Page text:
If the receiver's loss of the original signal was caused by some transitory effect, such as a momentary incident of multipath while the user drove between buildings in a downtown area, the receiver quickly resumes reception of paging signals, generally without loss of a single frame of data since each channel transmits each frame in time-staggered relation (Step G). If, however, the receiver has not reacquired a paging signal within this 7.5 minute search time, the microprocessor presumes the signal loss is not of momentary duration and ceases the receiver's relatively high energy search operation. (If there are seven stations in the local channel list, the energization of the receiver seven times every 1.875 minutes during this operation consumes power at a rate of seven times that consumed during normal operation, in which the receiver is energized only once every 1.875 minutes.)
If the microprocessor concludes that the loss of signal is not merely transitory, it may optionally continue its searching though the local channel list, but at a slower rate, such as one channel every 1.875 minutes (Step H). This operation consumes power at the same rate as the normal receiving mode of operation, yet concentrates the search among the channels most likely to be carrying paging signals. In the illustrated embodiment, this slower searching mode continues for 30 additional minutes.
If no paging signal is located using the above procedures (Step I), the microprocessor then instructs the frequency agile receiver to institute a spectrum-wide scan for paging data (Step J). This scan is desirably conducted at a relatively slow rate, such as one channel every 1.875 minutes, to conserve battery power. If desired, the microprocessor can be programmed to begin this mode of operation with one fast scan through the spectrum, and thereafter continue the scan at the more relaxed pace. This low energy scan continues until a paging signal is finally found.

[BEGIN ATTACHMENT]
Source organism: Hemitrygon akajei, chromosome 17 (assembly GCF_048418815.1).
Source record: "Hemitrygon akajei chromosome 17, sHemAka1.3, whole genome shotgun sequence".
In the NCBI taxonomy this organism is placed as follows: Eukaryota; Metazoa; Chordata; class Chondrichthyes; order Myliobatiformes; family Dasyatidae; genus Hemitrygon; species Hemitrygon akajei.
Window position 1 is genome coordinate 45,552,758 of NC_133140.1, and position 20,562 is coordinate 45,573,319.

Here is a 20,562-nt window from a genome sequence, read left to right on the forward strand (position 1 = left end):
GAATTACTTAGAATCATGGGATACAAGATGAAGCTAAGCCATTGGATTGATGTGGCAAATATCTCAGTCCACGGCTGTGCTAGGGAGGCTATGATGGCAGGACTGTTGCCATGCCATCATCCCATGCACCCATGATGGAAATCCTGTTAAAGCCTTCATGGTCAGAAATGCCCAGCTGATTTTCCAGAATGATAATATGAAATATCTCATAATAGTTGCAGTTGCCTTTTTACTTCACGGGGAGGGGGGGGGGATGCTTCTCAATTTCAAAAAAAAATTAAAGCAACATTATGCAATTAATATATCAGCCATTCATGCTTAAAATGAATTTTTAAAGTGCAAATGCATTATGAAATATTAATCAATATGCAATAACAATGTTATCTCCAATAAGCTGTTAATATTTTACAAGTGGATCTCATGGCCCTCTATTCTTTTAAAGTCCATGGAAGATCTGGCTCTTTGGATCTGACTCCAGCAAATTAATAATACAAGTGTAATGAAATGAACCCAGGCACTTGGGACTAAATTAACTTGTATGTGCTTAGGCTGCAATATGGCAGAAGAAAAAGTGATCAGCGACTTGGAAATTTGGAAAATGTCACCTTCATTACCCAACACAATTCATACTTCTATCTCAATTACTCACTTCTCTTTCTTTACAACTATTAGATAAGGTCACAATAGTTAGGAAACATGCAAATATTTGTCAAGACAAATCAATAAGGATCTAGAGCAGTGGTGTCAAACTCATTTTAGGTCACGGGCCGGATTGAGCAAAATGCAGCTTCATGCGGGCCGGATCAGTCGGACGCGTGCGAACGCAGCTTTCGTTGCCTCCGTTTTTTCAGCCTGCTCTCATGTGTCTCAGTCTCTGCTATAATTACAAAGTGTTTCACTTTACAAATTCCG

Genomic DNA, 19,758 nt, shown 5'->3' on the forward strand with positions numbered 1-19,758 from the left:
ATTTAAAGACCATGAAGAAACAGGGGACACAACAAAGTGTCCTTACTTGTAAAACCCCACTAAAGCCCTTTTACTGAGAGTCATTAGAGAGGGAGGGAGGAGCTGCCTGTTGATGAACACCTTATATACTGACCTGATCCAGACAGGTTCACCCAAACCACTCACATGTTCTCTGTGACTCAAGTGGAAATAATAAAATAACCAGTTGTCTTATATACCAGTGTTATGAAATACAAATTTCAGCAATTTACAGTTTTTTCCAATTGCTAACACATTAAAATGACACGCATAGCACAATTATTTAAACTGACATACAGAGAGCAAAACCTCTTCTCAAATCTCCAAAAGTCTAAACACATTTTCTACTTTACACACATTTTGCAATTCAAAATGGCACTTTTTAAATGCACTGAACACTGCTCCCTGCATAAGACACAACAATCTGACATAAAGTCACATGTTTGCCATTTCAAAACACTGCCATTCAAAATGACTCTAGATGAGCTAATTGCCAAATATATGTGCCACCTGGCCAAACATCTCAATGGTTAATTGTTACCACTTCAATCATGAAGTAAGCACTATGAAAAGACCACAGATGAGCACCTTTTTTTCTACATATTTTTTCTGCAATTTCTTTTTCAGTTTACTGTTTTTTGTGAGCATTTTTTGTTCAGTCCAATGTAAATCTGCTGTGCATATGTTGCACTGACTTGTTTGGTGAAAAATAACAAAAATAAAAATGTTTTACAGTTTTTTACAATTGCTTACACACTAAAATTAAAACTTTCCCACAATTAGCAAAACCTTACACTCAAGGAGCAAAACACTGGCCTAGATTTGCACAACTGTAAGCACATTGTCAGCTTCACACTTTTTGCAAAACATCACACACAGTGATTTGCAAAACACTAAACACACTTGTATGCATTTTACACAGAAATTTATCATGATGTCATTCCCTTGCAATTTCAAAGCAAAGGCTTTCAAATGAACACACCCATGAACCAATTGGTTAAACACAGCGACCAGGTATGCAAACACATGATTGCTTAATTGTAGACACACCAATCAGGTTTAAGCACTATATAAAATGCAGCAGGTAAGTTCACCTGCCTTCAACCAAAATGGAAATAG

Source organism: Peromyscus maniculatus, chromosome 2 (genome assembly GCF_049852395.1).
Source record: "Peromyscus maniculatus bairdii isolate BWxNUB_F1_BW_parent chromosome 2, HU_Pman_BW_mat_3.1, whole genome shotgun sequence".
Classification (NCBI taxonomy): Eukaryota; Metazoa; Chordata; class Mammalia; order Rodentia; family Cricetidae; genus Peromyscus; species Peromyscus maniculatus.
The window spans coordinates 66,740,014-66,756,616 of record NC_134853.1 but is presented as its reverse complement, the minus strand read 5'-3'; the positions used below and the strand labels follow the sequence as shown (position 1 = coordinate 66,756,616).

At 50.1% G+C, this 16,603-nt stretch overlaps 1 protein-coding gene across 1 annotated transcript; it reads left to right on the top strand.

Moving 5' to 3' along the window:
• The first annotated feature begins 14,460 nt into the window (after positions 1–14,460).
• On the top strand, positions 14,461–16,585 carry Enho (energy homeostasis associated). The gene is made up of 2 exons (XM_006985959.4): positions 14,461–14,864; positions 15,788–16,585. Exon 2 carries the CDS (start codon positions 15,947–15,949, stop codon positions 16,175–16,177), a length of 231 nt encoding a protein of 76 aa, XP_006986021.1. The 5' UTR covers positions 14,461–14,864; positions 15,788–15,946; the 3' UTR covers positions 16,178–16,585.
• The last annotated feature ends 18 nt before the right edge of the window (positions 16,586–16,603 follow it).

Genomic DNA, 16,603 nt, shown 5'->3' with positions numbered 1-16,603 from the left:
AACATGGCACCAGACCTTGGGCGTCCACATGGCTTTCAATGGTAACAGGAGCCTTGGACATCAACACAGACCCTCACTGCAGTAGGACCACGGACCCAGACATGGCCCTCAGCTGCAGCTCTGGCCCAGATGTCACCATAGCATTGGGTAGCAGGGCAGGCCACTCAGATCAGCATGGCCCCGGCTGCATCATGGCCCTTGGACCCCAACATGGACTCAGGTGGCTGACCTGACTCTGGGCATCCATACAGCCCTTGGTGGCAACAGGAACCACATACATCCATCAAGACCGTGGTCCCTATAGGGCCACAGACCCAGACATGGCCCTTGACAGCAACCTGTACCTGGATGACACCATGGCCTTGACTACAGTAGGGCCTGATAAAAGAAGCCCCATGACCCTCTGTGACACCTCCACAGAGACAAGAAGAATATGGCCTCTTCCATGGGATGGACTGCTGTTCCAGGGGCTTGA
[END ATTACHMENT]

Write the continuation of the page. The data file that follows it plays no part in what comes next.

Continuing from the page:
By the foregoing arrangement, a paging receiver is able to quickly recover from transitory conditions that render a particular transmission unreliable simply by switching to another of the channels previously identified in the local channel list. If a signal failure cannot be quickly cured by resort to one of these other channels, the receiver reduces battery drain by searching among the listed channels more slowly. If this limited search continues to prove unavailing, the receiver begins scanning the entire spectrum, but at a rate that consumes little battery energy. Thus, the battery energy is expended where it is most likely to do the most good, with a high energy search among the most likely channels and a progressively lower energy search or scan as the likelihood of quickly finding a station diminishes.